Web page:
Thousands rallied at the state Capitol Wednesday against Michigan’s auto insurance law. Gov. Gretchen Whitmer signed sweeping changes to the law in May that ended requirements for everyone to have unlimited, lifetime medical benefits for catastrophic car accidents.
Karen Dickerson from Rockford says she suffered a traumatic brain injury from a car accident. She’s worried about ending the requirement.
“If you have an accident, I mean it could happen to you, and if you don’t have any medical coverage who’s going to pay for your therapies that you need?” she says.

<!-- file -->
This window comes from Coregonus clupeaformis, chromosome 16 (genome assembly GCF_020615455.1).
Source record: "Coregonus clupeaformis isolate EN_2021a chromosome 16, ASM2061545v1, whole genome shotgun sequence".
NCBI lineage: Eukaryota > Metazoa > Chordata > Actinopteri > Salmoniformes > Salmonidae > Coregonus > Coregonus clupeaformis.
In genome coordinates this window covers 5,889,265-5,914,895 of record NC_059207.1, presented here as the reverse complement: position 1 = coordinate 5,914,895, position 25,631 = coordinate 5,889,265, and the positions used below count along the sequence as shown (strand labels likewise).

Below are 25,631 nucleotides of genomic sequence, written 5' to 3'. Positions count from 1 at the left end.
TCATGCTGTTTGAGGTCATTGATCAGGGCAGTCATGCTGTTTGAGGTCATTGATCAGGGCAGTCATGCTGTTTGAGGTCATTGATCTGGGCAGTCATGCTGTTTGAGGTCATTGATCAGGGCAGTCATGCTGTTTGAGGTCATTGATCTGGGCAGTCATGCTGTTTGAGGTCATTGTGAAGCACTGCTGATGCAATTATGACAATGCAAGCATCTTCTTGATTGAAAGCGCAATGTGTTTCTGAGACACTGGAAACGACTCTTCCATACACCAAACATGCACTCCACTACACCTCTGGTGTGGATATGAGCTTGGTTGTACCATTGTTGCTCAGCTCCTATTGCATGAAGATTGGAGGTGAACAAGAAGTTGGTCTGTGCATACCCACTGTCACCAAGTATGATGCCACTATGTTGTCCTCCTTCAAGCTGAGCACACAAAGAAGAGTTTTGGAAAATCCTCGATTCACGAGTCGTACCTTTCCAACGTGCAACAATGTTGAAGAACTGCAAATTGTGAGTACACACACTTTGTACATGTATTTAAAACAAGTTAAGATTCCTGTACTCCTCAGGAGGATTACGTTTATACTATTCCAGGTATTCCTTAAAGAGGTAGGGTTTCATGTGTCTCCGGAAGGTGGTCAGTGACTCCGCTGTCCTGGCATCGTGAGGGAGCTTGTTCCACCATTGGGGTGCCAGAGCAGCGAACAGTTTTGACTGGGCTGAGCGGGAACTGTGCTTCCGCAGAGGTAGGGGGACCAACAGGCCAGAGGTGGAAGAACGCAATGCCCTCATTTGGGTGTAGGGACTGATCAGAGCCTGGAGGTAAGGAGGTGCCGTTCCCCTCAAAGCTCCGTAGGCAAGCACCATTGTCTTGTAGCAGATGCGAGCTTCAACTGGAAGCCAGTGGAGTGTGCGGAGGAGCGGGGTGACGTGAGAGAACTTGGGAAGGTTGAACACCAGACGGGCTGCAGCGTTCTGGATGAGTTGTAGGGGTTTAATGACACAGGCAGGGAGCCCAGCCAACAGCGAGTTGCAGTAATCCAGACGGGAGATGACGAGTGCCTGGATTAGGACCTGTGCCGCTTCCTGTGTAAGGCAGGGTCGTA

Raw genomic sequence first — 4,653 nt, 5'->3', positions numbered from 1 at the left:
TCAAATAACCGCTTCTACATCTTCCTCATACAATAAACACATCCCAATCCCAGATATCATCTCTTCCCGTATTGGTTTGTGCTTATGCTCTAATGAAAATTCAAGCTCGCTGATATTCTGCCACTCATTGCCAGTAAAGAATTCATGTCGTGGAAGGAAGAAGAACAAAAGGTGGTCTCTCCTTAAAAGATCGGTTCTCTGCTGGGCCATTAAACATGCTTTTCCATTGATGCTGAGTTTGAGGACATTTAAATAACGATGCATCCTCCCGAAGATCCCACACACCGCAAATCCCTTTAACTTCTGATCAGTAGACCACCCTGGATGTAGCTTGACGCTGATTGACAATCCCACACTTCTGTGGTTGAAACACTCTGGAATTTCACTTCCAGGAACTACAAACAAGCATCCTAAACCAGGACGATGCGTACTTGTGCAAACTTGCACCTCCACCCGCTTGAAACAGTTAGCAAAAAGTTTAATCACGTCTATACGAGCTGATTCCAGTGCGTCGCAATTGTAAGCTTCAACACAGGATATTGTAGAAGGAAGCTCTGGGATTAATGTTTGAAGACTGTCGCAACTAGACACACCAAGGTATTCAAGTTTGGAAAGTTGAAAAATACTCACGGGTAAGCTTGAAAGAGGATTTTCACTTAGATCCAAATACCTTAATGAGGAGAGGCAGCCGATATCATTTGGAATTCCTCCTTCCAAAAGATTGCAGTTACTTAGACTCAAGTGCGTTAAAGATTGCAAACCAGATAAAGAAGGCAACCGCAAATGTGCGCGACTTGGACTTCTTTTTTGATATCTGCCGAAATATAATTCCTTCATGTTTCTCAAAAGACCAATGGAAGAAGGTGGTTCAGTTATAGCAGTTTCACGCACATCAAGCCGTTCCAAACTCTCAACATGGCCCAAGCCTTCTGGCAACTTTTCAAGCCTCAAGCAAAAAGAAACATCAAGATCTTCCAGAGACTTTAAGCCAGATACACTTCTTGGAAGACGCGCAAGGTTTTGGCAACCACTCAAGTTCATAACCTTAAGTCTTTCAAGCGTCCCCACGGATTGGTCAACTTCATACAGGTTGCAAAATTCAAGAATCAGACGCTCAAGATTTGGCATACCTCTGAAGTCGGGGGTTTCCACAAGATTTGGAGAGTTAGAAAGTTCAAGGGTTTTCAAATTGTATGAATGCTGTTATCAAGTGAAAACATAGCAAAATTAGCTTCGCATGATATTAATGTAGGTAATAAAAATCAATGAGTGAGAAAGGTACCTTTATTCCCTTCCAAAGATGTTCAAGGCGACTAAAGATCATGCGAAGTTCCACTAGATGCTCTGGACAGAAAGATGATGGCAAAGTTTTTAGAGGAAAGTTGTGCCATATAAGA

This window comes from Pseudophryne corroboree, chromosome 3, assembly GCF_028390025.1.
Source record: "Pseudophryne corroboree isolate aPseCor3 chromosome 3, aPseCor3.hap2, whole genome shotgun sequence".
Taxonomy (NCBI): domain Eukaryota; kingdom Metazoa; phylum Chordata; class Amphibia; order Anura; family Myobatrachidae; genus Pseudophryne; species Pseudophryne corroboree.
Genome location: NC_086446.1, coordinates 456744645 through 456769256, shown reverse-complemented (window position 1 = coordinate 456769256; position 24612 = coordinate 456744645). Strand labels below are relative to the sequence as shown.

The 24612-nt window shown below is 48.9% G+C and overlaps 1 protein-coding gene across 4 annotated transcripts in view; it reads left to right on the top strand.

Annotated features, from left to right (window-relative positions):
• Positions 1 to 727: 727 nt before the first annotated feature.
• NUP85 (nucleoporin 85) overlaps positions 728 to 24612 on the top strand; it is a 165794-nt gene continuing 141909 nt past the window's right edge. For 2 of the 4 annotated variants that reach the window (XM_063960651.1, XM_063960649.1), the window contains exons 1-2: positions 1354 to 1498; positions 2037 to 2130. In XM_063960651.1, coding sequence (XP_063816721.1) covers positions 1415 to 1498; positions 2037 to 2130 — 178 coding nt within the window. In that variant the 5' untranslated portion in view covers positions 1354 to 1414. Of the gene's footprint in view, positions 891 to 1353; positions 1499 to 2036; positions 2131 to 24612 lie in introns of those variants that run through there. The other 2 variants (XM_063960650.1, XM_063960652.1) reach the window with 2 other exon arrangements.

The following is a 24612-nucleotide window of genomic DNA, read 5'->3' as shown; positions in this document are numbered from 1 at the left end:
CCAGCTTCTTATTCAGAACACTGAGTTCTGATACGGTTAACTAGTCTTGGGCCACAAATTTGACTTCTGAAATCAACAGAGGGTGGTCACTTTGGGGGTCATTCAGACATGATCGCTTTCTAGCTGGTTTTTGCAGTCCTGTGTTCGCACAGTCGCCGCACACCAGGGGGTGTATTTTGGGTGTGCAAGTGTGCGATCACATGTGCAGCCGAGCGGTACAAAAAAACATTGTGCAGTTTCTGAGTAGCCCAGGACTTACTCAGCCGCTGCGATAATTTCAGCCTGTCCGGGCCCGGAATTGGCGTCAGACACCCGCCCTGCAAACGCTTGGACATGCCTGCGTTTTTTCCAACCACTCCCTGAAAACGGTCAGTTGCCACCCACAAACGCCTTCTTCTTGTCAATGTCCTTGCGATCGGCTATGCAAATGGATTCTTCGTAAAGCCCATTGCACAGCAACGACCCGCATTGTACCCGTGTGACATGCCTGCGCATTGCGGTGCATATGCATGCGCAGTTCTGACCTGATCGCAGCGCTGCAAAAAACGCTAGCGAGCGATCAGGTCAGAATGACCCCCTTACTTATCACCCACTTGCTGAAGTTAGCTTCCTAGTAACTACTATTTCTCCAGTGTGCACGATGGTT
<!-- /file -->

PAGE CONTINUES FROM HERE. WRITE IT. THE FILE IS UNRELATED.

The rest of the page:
Supporters of the current law say it will help drive down the state’s high auto insurance rates. Michigan’s have been among the highest in the nation.
Sen. Wayne Schmidt (R-Traverse City) voted in favor of the changes, and says he realizes there might be a need for changes down the road.
“There are some things that need correcting,” says Schmidt. “We want to make sure that auto insurance is affordable, but people have access to healthcare. So, we passed it, we’re going to give rate relief, but we’re going to make sure Michiganders are taken care of too.”
On Tuesday, some Democrats spoke out against a budget, saying does not put enough money toward the implementation of the new auto insurance law.
Republicans say that budget mirrored what Whitmer proposed, though she presented her proposal before she signed the new insurance law.